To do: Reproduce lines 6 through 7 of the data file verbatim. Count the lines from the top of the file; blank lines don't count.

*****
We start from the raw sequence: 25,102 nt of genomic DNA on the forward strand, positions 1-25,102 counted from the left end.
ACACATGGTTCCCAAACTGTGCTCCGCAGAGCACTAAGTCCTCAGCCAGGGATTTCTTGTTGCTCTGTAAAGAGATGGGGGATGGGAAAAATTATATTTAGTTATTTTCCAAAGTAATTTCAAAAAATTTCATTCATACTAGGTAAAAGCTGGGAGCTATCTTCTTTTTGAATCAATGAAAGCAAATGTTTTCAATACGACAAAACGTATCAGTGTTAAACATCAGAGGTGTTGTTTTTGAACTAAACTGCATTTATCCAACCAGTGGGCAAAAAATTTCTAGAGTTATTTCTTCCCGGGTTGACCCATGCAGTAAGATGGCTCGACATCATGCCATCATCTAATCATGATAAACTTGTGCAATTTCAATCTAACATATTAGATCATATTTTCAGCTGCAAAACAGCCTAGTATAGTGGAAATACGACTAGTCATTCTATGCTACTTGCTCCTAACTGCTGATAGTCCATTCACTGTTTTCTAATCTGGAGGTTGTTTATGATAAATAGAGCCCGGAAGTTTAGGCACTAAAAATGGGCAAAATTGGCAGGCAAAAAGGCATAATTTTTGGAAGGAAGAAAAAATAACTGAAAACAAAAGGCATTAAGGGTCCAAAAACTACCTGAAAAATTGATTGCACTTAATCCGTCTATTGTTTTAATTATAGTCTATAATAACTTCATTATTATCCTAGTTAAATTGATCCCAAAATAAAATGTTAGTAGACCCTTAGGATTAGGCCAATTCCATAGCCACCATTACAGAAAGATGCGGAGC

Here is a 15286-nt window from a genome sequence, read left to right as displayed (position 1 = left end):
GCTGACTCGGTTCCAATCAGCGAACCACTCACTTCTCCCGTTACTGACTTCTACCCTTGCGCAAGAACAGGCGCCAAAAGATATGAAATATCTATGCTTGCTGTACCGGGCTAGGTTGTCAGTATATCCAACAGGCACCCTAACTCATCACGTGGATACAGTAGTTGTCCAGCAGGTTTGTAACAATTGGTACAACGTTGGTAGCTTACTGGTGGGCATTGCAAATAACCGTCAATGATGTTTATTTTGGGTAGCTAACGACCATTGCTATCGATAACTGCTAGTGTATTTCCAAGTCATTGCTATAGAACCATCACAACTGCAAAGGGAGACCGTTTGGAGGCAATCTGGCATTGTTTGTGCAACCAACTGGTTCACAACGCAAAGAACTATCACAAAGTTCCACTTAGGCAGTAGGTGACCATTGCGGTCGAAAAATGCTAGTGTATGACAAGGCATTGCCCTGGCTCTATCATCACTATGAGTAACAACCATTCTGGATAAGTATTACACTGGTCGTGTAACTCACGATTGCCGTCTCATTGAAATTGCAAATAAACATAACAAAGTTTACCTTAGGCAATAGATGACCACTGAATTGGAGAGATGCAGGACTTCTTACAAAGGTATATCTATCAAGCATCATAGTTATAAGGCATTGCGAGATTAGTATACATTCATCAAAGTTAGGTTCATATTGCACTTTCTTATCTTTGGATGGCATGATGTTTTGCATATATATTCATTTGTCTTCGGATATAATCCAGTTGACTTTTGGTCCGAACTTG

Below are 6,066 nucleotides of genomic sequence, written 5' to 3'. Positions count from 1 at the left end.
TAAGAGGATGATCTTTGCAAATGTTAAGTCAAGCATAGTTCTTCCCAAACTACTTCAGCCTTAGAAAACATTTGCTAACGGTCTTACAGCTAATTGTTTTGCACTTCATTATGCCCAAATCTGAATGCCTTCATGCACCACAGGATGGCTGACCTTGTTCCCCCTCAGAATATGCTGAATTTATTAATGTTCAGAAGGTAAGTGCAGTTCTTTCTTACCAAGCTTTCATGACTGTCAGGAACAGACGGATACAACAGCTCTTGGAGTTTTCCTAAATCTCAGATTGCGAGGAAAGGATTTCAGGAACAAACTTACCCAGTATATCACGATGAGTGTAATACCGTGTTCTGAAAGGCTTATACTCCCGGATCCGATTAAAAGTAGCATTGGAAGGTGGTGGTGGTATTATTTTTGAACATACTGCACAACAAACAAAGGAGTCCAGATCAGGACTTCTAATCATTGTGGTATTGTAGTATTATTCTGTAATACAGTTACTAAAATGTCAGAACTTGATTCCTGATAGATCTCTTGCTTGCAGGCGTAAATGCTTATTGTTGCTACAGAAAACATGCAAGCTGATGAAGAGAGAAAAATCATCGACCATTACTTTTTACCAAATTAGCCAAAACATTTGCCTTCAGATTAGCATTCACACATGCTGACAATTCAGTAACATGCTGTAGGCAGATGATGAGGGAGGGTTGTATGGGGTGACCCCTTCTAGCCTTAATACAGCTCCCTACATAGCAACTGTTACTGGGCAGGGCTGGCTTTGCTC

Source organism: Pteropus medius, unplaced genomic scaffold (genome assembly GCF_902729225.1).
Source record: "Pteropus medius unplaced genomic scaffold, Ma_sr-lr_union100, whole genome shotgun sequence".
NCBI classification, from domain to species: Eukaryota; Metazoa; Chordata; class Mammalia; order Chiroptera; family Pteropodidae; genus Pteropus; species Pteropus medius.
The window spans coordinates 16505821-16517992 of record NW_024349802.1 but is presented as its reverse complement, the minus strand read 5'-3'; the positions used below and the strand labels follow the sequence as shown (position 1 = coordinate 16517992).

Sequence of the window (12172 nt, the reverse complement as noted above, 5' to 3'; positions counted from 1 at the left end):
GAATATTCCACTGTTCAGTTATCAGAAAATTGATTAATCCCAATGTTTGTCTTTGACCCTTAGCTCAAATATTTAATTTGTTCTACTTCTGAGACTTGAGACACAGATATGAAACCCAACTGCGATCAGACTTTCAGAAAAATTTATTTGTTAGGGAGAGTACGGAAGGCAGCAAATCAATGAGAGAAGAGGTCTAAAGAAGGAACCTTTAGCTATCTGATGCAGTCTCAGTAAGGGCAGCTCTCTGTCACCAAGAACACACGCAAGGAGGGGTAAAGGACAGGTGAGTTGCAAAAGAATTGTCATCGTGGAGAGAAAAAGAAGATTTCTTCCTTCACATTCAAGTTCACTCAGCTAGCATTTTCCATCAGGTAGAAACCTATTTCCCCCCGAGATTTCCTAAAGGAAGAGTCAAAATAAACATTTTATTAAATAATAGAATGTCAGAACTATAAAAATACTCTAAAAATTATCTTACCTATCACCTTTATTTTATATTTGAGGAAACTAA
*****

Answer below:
TAAGAGGATGATCTTTGCAAATGTTAAGTCAAGCATAGTTCTTCCCAAACTACTTCAGCCTTAGAAAACATTTGCTAACGGTCTTACAGCTAATTGTTTTGCACTTCATTATGCCCAAATCTGAATGCCTTCATGCACCACAGGATGGCTGACCTTGTTCCCCCTCAGAATATGCTGAATTTATTAATGTTCAGAAGGTAAGTGCAGTTCTTTCTTACCAAGCTTTCATGACTGTCAGGAACAGACGGATACAACAGCTCTTGGAGTTTTCCTAAATCTCAGATTGCGAGGAAAGGATTTCAGGAACAAACTTACCCAGTATATCACGATGAGTGTAATACCGTGTTCTGAAAGGCTTATACTCCCGGATCCGATTAAAAGTAGCATTGGAAGGTGGTGGTGGTATTATTTTTGAACATACTGCACAACAAACAAAGGAGTCCAGATCAGGACTTCTAATCATTGTGGTATTGTAGTATTATTCTGTAATACAGTTACTAAAATGTCAGAACTTGATTCCTGATAGATCTCTTGCTTGCAGGCGTAAATGCTTATTGTTGCTACAGAAAACATGCAAGCTGATGAAGAGAGAAAAATCATCGACCATTACTTTTTACCAAATTAGCCAAAACATTTGCCTTCAGATTAGCATTCACACATGCTGACAATTCAGTAACATGCTGTAGGCAGATGATGAGGGAGGGTTGTATGGGGTGACCCCTTCTAGCCTTAATACAGCTCCCTACATAGCAACTGTTACTGGGCAGGGCTGGCTTTGCTC

Source organism: Pteropus medius, unplaced genomic scaffold (genome assembly GCF_902729225.1).